The SatelLife Challenge, now in its second year, is looking for innovative proposals from those aged 11 to 22 which have the potential to use data collected from space to benefit our economy, health or the environment.
Ideas from last year’s competition ranged from solutions to help increase the survival rate of heart attack victims by using GPS trackers in fitness devices, to an app that warns people about impending natural disasters, guides them safely away and alerts emergency services.
Satellites support the economy and everyday life, and this competition gives young people the chance to test their ideas with industry experts and perhaps one day become part of the fastest growing sector of the UK economy.
The UK space industry builds 40% of the world’s small satellites and 25% of the world’s telecommunications satellites. It supports 40,000 jobs and generates £14 billion in revenue across the country.
SatelLife Challenge: our search for young space entrepreneurs
Science minister Jo Johnson said:
“Satellites are shaping our society and increasingly important for our economy. Every second they send information around the world, keep shipping lanes and flightpaths clear and help us get to where we want to be.
“Young people today will be an integral part of our mission to grow the UK’s share of the global space market to 10% by 2030, as set out in our industrial strategy. We need to ensure the potential benefits of space are felt across the whole economy and encourage young British entrepreneurs to develop ideas that rival the best in the world.”
The overall winner in 2017 was James Pearson from Lincolnshire, who came up with an app to provide information on coastal flood risks, went on to meet British ESA astronaut Tim Peake and is using his prize money to develop his idea.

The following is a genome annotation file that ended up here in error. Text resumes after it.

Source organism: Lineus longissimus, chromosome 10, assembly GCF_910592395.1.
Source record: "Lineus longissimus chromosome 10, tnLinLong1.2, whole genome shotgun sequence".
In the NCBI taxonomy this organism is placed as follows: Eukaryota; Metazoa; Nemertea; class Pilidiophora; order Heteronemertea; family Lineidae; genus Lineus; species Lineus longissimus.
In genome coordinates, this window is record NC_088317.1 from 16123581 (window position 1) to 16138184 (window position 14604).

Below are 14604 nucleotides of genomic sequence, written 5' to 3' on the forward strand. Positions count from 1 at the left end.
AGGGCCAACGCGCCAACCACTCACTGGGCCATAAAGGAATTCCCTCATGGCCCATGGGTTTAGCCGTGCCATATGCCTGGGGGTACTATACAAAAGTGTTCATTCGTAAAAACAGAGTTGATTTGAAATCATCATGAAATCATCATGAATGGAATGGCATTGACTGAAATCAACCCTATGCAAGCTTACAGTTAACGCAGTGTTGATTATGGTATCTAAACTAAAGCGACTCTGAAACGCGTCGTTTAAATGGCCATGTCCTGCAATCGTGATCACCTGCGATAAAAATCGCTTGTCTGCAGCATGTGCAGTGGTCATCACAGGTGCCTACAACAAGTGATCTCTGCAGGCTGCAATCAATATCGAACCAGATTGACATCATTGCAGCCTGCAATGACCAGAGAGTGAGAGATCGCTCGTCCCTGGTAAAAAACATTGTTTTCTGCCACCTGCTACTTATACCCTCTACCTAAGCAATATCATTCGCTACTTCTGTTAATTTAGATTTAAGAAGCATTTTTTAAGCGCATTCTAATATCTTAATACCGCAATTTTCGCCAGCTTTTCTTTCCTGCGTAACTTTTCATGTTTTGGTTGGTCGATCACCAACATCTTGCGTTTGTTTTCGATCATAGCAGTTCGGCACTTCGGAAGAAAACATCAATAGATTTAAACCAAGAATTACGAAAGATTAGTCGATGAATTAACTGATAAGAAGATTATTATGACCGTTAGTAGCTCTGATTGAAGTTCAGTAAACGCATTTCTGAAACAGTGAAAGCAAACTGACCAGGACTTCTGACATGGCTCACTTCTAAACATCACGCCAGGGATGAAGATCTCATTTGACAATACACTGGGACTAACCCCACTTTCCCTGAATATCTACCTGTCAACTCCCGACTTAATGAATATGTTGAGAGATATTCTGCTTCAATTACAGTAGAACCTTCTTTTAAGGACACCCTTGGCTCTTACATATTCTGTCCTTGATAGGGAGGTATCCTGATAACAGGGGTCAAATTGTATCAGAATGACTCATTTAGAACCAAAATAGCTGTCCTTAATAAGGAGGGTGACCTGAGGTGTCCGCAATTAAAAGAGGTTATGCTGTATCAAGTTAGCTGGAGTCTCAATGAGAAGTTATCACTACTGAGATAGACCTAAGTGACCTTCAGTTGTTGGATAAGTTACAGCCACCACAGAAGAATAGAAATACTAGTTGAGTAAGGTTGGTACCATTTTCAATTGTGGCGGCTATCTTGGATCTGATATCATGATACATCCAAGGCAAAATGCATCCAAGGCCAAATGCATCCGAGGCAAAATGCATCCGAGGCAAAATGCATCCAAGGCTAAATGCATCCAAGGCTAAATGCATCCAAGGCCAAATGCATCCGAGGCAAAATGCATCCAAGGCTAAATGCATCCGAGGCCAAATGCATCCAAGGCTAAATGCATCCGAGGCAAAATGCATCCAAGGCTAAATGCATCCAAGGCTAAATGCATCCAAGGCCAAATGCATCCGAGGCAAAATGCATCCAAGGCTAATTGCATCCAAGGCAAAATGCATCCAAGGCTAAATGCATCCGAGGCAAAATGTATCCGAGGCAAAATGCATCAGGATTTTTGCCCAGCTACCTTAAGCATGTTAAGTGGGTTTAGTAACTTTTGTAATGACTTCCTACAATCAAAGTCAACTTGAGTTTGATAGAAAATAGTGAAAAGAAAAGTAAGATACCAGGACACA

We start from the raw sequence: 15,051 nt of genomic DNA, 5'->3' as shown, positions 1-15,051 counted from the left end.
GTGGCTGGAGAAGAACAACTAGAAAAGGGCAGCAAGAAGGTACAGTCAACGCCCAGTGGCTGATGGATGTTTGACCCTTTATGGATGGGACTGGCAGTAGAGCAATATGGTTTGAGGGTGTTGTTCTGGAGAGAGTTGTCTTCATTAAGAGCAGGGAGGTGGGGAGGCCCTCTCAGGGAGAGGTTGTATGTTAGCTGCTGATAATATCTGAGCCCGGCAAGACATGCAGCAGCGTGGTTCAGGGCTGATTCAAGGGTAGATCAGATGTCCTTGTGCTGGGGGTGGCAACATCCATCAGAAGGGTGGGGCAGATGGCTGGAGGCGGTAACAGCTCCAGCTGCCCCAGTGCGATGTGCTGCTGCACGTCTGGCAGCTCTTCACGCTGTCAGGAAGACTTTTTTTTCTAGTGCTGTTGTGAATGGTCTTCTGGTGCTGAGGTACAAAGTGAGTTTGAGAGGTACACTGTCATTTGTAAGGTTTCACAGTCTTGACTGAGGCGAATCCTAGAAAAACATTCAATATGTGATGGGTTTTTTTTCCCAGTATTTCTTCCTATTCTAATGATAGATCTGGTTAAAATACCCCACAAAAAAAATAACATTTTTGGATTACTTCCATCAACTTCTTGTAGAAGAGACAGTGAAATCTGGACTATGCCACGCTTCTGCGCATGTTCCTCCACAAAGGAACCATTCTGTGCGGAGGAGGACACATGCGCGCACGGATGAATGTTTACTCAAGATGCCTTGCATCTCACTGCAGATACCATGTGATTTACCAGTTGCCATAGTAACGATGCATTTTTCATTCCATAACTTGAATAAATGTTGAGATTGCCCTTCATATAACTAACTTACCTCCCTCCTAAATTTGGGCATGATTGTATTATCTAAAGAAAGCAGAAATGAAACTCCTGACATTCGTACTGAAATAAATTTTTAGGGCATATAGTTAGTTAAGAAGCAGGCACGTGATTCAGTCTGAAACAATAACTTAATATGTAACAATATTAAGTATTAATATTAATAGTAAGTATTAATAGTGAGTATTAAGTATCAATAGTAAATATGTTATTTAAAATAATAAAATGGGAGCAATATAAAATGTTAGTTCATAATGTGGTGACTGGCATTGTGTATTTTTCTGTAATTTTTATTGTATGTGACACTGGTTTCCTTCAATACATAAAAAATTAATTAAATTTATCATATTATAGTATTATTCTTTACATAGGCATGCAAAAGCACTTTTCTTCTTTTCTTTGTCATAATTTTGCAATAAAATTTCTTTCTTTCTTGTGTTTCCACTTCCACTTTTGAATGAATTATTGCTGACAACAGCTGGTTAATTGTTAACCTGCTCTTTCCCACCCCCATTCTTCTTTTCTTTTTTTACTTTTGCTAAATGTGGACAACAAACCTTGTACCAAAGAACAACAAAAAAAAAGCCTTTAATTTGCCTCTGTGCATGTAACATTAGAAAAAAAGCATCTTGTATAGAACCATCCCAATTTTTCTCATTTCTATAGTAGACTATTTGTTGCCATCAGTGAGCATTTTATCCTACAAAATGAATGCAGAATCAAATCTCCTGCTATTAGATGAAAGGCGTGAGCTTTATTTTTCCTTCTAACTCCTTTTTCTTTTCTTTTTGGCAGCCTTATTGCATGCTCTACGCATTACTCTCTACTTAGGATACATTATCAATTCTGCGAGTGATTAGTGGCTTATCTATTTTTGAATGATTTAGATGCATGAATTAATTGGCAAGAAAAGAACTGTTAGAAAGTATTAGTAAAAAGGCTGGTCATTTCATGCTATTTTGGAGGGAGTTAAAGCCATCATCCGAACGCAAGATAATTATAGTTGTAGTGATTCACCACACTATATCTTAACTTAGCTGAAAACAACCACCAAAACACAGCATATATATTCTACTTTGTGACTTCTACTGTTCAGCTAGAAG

James Pearson, 14, said:
“The competition was absolutely amazing for me. It has opened my eyes to the opportunities that are around us. I have really had to push myself to learn new things. The highlights included meeting Tim Peake but also the industry experts. So far I have continued to get my website operational, I’ve been scanning the satellites for more images and I’ve increased my computing power. I will continue to work hard until the website is complete. I have really enjoyed this competition as it has developed my confidence, I was thrilled to win and just to learn about the space industry and technology.”
The competition, which aims to support the development of science, data handling and technological skills, is split into three age groups, with overall prizes of £7,500 for the best individual and best team. A further seven entries from across the age categories will win £5,000, making a total prize fund of £50,000. The judging panel will be made up of experts including representatives from the UK Space Agency, the European Space Agency, the Satellite Applications Catapult in Harwell and industry.
Adina Gillespie, Head of Applications for Earth Observation and Science, at Surrey Satellite Technology Ltd (SSTL), one of the expert judges, said:
“The SatelLife competition is a great initiative to encourage young people to think about satellite applications and consider future careers in the space industry – and we have a lot of fun along the way.”
Entries can be as teams or individuals and all prize winners will be able to pitch their idea to a panel of ‘dragons’ from the space sector who will offer prizes. In 2017 the competition winners were offered a mix of support including an offer to build a prototype, thousands of pounds worth of space on Amazon Cloud Services, access to data, business development advice and a visit to a satellite factory.
The competition closes on 25th February. Visit the SatelLife Challenge entry page for more information.
Application advice from last year’s winner
SatelLife Challenge 2018: advice from last year’s winner